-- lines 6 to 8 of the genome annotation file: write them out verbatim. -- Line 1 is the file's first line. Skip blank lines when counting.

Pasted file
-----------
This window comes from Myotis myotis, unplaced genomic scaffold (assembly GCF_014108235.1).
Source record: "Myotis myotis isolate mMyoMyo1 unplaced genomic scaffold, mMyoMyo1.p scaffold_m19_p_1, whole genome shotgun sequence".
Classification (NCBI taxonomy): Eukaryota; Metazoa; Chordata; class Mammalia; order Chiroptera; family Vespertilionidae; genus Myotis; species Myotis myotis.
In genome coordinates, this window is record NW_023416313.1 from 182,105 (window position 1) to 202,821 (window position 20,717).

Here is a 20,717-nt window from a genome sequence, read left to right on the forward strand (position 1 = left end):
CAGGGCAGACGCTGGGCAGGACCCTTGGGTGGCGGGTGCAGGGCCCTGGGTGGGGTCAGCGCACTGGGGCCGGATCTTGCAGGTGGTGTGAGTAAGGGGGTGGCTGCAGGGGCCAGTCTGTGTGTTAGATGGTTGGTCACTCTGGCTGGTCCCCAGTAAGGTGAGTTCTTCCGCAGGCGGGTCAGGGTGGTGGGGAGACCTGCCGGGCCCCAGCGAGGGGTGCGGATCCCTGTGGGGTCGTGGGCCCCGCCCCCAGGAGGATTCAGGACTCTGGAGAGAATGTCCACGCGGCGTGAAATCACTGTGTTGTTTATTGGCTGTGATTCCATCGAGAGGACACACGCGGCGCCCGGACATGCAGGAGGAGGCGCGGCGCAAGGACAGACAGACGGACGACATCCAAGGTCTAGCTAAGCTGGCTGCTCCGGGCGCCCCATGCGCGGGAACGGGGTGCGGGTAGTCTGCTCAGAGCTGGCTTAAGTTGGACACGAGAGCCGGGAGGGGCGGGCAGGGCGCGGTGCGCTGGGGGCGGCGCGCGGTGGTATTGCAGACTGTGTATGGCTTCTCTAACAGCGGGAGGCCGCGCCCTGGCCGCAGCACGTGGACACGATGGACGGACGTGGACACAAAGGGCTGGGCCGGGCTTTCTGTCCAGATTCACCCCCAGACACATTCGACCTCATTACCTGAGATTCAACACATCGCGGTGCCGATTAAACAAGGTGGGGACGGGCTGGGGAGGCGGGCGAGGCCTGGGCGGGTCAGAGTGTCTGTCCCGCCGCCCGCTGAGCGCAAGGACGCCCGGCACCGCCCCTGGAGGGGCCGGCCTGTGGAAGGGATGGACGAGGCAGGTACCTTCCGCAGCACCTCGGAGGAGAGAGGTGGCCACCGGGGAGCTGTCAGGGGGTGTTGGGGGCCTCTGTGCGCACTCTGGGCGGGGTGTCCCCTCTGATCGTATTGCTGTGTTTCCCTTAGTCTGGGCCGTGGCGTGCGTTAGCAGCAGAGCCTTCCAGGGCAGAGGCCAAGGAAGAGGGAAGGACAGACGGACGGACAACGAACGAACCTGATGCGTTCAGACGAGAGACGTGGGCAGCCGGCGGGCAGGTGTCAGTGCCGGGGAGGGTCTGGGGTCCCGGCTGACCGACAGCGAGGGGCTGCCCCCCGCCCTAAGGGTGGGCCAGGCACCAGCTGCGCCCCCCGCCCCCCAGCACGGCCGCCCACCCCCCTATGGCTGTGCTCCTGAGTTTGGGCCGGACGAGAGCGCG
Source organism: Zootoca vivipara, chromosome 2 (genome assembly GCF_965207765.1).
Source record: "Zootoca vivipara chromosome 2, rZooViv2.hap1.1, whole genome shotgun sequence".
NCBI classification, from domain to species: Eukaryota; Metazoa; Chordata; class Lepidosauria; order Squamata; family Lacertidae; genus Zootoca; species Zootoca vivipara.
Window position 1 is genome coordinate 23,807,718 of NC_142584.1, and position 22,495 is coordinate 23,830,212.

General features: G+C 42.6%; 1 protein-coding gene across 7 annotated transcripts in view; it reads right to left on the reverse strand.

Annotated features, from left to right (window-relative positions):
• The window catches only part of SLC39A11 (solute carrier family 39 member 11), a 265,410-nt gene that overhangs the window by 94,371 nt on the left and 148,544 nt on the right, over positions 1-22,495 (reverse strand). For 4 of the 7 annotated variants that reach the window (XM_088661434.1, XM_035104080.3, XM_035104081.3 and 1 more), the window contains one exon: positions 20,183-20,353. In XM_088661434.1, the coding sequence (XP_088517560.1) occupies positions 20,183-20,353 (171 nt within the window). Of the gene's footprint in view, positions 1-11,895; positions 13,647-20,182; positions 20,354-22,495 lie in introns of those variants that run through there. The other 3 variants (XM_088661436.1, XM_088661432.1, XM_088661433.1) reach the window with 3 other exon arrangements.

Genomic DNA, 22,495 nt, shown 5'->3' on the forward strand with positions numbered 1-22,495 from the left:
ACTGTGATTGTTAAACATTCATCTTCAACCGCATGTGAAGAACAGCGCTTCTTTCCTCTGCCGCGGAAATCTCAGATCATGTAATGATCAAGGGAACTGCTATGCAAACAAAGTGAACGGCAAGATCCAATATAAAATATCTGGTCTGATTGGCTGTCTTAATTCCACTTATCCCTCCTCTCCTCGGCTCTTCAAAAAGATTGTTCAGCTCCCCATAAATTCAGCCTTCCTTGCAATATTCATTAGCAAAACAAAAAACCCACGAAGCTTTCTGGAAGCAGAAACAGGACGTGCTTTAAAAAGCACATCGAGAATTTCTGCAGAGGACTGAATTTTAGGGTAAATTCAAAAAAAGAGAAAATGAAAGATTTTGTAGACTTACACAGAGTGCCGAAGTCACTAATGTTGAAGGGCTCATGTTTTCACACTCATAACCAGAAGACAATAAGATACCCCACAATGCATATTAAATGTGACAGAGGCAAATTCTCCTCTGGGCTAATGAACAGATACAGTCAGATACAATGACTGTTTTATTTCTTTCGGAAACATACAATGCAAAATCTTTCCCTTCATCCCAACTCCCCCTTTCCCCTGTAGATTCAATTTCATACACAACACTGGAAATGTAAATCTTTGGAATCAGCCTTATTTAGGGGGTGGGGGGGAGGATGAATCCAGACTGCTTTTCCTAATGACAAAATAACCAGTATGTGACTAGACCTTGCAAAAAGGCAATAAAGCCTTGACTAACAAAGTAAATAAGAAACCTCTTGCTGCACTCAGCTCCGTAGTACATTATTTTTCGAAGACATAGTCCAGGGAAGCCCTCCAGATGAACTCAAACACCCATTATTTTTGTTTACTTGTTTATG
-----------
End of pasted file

CAGGGCAGACGCTGGGCAGGACCCTTGGGTGGCGGGTGCAGGGCCCTGGGTGGGGTCAGCGCACTGGGGCCGGATCTTGCAGGTGGTGTGAGTAAGGGGGTGGCTGCAGGGGCCAGTCTGTGTGTTAGATGGTTGGTCACTCTGGCTGGTCCCCAGTAAGGTGAGTTCTTCCGCAGGCGGGTCAGGGTGGTGGGGAGACCTGCCGGGCCCCAGCGAGGGGTGCGGATCCCTGTGGGGTCGTGGGCCCCGCCCCCAGGAGGATTCAGGACTCTGGAGAGAATGTCCACGCGGCGTGAAATCACTGTGTTGTTTATTGGCTGTGATTCCATCGAGAGGACACACGCGGCGCCCGGACATGCAGGAGGAGGCGCGGCGCAAGGACAGACAGACGGACGACATCCAAGGTCTAGCTAAGCTGGCTGCTCCGGGCGCCCCATGCGCGGGAACGGGGTGCGGGTAGTCTGCTCAGAGCTGGCTTAAGTTGGACACGAGAGCCGGGAGGGGCGGGCAGGGCGCGGTGCGCTGGGGGCGGCGCGCGGTGGTATTGCAGACTGTGTATGGCTTCTCTAACAGCGGGAGGCCGCGCCCTGGCCGCAGCACGTGGACACGATGGACGGACGTGGACACAAAGGGCTGGGCCGGGCTTTCTGTCCAGATTCACCCCCAGACACATTCGACCTCATTACCTGAGATTCAACACATCGCGGTGCCGATTAAACAAGGTGGGGACGGGCTGGGGAGGCGGGCGAGGCCTGGGCGGGTCAGAGTGTCTGTCCCGCCGCCCGCTGAGCGCAAGGACGCCCGGCACCGCCCCTGGAGGGGCCGGCCTGTGGAAGGGATGGACGAGGCAGGTACCTTCCGCAGCACCTCGGAGGAGAGAGGTGGCCACCGGGGAGCTGTCAGGGGGTGTTGGGGGCCTCTGTGCGCACTCTGGGCGGGGTGTCCCCTCTGATCGTATTGCTGTGTTTCCCTTAGTCTGGGCCGTGGCGTGCGTTAGCAGCAGAGCCTTCCAGGGCAGAGGCCAAGGAAGAGGGAAGGACAGACGGACGGACAACGAACGAACCTGATGCGTTCAGACGAGAGACGTGGGCAGCCGGCGGGCAGGTGTCAGTGCCGGGGAGGGTCTGGGGTCCCGGCTGACCGACAGCGAGGGGCTGCCCCCCGCCCTAAGGGTGGGCCAGGCACCAGCTGCGCCCCCCGCCCCCCAGCACGGCCGCCCACCCCCCTATGGCTGTGCTCCTGAGTTTGGGCCGGACGAGAGCGCG
Source organism: Zootoca vivipara, chromosome 2 (genome assembly GCF_965207765.1).
Source record: "Zootoca vivipara chromosome 2, rZooViv2.hap1.1, whole genome shotgun sequence".